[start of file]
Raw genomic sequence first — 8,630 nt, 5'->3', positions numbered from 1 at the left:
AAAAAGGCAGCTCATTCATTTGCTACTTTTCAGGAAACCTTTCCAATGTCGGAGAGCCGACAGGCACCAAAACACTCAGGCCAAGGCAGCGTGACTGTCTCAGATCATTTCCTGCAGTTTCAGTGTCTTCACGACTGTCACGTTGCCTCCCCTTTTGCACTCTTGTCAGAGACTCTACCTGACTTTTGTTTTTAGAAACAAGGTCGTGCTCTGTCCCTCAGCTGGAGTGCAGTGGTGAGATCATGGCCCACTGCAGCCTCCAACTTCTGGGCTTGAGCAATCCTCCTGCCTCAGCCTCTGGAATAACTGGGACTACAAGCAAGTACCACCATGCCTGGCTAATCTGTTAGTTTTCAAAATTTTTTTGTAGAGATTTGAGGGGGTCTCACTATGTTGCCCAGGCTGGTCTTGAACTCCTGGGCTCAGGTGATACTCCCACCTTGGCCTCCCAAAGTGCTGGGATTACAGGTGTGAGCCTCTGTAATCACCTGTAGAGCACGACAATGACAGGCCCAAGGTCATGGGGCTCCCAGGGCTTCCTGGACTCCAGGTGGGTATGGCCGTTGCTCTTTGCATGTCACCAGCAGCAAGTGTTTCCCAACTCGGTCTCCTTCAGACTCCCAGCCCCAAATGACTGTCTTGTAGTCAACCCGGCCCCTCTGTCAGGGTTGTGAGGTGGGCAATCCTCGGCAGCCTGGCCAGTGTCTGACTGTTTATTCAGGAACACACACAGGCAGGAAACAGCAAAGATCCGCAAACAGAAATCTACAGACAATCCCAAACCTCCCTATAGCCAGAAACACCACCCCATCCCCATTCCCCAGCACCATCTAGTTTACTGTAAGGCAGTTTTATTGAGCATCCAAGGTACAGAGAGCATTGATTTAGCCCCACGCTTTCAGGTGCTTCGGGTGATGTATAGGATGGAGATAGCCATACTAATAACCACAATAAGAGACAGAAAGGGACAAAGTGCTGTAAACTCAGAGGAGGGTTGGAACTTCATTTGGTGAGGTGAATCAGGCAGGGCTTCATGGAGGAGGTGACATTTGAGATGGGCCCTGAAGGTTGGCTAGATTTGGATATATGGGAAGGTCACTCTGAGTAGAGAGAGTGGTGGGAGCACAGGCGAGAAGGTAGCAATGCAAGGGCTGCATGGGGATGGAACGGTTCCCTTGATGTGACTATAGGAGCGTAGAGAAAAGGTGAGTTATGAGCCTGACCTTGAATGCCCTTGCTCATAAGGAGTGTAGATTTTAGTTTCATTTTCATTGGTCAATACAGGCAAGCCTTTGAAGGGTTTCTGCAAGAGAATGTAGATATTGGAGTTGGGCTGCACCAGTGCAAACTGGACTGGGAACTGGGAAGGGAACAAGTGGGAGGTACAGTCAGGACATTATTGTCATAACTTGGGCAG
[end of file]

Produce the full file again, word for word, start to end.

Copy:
Raw genomic sequence first — 8,630 nt, 5'->3', positions numbered from 1 at the left:
AAAAAGGCAGCTCATTCATTTGCTACTTTTCAGGAAACCTTTCCAATGTCGGAGAGCCGACAGGCACCAAAACACTCAGGCCAAGGCAGCGTGACTGTCTCAGATCATTTCCTGCAGTTTCAGTGTCTTCACGACTGTCACGTTGCCTCCCCTTTTGCACTCTTGTCAGAGACTCTACCTGACTTTTGTTTTTAGAAACAAGGTCGTGCTCTGTCCCTCAGCTGGAGTGCAGTGGTGAGATCATGGCCCACTGCAGCCTCCAACTTCTGGGCTTGAGCAATCCTCCTGCCTCAGCCTCTGGAATAACTGGGACTACAAGCAAGTACCACCATGCCTGGCTAATCTGTTAGTTTTCAAAATTTTTTTGTAGAGATTTGAGGGGGTCTCACTATGTTGCCCAGGCTGGTCTTGAACTCCTGGGCTCAGGTGATACTCCCACCTTGGCCTCCCAAAGTGCTGGGATTACAGGTGTGAGCCTCTGTAATCACCTGTAGAGCACGACAATGACAGGCCCAAGGTCATGGGGCTCCCAGGGCTTCCTGGACTCCAGGTGGGTATGGCCGTTGCTCTTTGCATGTCACCAGCAGCAAGTGTTTCCCAACTCGGTCTCCTTCAGACTCCCAGCCCCAAATGACTGTCTTGTAGTCAACCCGGCCCCTCTGTCAGGGTTGTGAGGTGGGCAATCCTCGGCAGCCTGGCCAGTGTCTGACTGTTTATTCAGGAACACACACAGGCAGGAAACAGCAAAGATCCGCAAACAGAAATCTACAGACAATCCCAAACCTCCCTATAGCCAGAAACACCACCCCATCCCCATTCCCCAGCACCATCTAGTTTACTGTAAGGCAGTTTTATTGAGCATCCAAGGTACAGAGAGCATTGATTTAGCCCCACGCTTTCAGGTGCTTCGGGTGATGTATAGGATGGAGATAGCCATACTAATAACCACAATAAGAGACAGAAAGGGACAAAGTGCTGTAAACTCAGAGGAGGGTTGGAACTTCATTTGGTGAGGTGAATCAGGCAGGGCTTCATGGAGGAGGTGACATTTGAGATGGGCCCTGAAGGTTGGCTAGATTTGGATATATGGGAAGGTCACTCTGAGTAGAGAGAGTGGTGGGAGCACAGGCGAGAAGGTAGCAATGCAAGGGCTGCATGGGGATGGAACGGTTCCCTTGATGTGACTATAGGAGCGTAGAGAAAAGGTGAGTTATGAGCCTGACCTTGAATGCCCTTGCTCATAAGGAGTGTAGATTTTAGTTTCATTTTCATTGGTCAATACAGGCAAGCCTTTGAAGGGTTTCTGCAAGAGAATGTAGATATTGGAGTTGGGCTGCACCAGTGCAAACTGGACTGGGAACTGGGAAGGGAACAAGTGGGAGGTACAGTCAGGACATTATTGTCATAACTTGGGCAG